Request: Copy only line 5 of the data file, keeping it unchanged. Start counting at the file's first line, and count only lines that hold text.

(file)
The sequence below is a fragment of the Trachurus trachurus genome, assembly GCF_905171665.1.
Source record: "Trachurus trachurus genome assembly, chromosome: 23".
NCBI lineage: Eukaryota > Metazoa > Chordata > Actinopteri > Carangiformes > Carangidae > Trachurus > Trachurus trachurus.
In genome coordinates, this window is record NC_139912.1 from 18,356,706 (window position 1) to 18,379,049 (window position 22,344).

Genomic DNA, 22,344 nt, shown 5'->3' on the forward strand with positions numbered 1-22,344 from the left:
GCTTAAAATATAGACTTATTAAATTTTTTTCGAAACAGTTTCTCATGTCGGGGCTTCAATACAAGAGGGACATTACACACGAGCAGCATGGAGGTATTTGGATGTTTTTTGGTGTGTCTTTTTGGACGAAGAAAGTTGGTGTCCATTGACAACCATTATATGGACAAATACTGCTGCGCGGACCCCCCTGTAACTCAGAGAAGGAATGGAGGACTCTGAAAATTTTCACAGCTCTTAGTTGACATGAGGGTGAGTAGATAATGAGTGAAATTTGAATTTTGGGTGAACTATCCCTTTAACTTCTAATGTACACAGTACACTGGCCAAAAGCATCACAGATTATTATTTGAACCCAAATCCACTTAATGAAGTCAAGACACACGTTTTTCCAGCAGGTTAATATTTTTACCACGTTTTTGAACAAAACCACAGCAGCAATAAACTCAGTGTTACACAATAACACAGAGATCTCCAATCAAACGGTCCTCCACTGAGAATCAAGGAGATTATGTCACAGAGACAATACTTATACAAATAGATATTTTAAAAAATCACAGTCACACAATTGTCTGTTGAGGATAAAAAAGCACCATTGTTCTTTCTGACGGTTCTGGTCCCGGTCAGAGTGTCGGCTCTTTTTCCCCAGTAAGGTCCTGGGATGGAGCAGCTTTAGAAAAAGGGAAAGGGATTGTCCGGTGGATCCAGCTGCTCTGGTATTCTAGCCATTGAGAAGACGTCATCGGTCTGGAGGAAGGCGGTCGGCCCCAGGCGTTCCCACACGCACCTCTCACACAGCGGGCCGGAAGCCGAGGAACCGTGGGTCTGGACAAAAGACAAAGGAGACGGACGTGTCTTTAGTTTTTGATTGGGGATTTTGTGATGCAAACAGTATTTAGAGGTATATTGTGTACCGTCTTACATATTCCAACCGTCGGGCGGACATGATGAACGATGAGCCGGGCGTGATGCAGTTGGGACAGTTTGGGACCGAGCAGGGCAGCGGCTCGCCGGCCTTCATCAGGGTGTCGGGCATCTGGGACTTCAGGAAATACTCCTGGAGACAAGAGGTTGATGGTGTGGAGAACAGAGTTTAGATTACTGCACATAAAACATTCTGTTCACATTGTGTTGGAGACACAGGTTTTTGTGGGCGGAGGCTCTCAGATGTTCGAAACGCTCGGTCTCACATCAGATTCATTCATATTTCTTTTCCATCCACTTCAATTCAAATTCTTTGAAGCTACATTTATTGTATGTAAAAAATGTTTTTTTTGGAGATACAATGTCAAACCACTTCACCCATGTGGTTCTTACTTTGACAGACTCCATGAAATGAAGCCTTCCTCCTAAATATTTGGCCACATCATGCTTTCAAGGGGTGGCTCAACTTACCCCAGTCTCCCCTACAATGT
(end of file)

Genomic DNA, 22,344 nt, shown 5'->3' on the forward strand with positions numbered 1-22,344 from the left: